ST. LOUIS – In recent decades, scientists have theorized and found evidence that the planet Mars had, at one time, liquid water on its surface. Images from NASA spacecraft and the Curiosity and Perseverance rovers reveal a Martian landscape dotted with river valleys and flood channels that have long since dried out.
But why is Earth’s neighbor devoid of water at the surface? One such theory posits Mars’ magnetic field was weakened over a long time, resulting in the loss of a thick atmosphere and, thus, liquid water.
A study published this week in the “Proceedings of the National Academy of Sciences” suggests a different reason: Mars could be too small to retain large amounts of water at the surface.
Kun Wang, an assistant professor of earth and planetary sciences at Washington University and lead author of the study, says while it’s “indisputable” water once flowed on the surface of Mars, just how much liquid water is unknown.
“There are many models out there for the bulk water content of Mars. In some of them, early Mars was even wetter than the Earth. We don’t believe that was the case,” Wang said.
Wang and collaborators used stable potassium isotopes “to estimate the presence, distribution and abundance of volatile elements on different planetary bodies.” They measured potassium isotope compositions of 20 confirmed Martian meteorites and determined Mars “lost more potassium and other volatiles than Earth during its formation” some 4.6 billion years ago. Mars kept more of its volatiles than Earth’s moon and the asteroid 4-Vesta, which are smaller and drier than Earth and Mars.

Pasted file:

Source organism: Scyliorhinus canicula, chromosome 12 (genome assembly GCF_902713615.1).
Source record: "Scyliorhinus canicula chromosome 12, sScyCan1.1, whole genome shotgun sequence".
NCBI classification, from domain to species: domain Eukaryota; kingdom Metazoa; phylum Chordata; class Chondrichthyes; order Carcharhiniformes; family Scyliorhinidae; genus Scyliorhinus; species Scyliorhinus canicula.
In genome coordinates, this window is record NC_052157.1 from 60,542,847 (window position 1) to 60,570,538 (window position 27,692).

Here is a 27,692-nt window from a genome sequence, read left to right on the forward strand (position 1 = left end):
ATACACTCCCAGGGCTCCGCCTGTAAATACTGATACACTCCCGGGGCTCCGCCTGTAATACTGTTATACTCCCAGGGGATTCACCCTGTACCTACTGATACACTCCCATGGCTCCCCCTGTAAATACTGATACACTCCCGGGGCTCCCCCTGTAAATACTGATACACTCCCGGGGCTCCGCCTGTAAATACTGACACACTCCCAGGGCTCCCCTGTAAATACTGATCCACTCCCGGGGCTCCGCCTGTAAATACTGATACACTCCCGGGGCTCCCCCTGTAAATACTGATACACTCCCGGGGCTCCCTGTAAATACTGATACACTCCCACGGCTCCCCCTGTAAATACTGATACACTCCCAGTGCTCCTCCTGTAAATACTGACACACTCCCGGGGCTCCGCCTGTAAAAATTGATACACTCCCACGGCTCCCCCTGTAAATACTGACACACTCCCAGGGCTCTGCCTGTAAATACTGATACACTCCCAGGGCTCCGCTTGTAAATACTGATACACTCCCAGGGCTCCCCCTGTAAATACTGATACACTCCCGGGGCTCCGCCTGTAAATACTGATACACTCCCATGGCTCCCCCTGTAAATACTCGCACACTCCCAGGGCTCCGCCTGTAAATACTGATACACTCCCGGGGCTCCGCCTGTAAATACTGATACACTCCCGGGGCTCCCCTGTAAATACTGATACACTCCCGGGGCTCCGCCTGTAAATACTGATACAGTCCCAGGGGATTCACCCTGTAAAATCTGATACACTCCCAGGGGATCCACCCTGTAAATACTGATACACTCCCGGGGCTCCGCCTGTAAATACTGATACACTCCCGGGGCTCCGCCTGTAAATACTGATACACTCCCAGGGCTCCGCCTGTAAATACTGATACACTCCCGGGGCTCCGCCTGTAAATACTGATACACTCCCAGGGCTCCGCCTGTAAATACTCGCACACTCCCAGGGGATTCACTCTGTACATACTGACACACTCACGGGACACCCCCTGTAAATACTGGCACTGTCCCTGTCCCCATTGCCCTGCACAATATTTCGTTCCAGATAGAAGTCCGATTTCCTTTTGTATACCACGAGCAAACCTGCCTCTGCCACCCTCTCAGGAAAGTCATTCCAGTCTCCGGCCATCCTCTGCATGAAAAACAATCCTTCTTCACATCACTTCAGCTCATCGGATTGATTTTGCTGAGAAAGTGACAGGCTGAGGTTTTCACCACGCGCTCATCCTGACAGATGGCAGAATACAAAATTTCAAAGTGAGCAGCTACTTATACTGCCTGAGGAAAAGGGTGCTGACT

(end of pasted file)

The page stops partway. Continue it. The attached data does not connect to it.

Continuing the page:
Wang believes there is a correlation between a planetary object’s size and its potassium isotopic composition.
The study may have implications in the search for life on other planets, researchers say.
The proximity of a planet or object to its star (in our case, the sun) can affect the amount of volatiles it can retain.
“This study emphasizes that there is a very limited size range for planets to have just enough but not too much water to develop a habitable surface environment,” said Klaus Mezger of the Center for Space and Habitability at the University of Bern, Switzerland, a co-author of the study. “These results will guide astronomers in their search for habitable exoplanets in other solar systems.”
Wang believes when looking at exoplanets in a star’s “habitable zone,” planetary size should be a bigger factor when considering or discussing if that exoplanet could support life.
“The size of an exoplanet is one of the parameters that is easiest to determine,” Wang said. “Based on size and mass, we now know whether an exoplanet is a candidate for life, because a first-order determining factor for volatile retention is size.”